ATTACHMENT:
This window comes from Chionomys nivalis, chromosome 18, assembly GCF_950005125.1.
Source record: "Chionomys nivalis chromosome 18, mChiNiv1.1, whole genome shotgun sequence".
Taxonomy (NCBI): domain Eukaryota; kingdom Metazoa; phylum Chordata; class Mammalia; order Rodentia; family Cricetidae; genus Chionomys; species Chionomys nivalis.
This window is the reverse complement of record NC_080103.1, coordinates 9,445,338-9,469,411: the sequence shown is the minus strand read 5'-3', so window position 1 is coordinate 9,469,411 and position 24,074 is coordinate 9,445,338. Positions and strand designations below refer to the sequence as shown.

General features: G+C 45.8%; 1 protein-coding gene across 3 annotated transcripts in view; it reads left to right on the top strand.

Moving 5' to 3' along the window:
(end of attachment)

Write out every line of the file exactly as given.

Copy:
This window comes from Chionomys nivalis, chromosome 18, assembly GCF_950005125.1.
Source record: "Chionomys nivalis chromosome 18, mChiNiv1.1, whole genome shotgun sequence".
Taxonomy (NCBI): domain Eukaryota; kingdom Metazoa; phylum Chordata; class Mammalia; order Rodentia; family Cricetidae; genus Chionomys; species Chionomys nivalis.
This window is the reverse complement of record NC_080103.1, coordinates 9,445,338-9,469,411: the sequence shown is the minus strand read 5'-3', so window position 1 is coordinate 9,469,411 and position 24,074 is coordinate 9,445,338. Positions and strand designations below refer to the sequence as shown.

General features: G+C 45.8%; 1 protein-coding gene across 3 annotated transcripts in view; it reads left to right on the top strand.

Moving 5' to 3' along the window: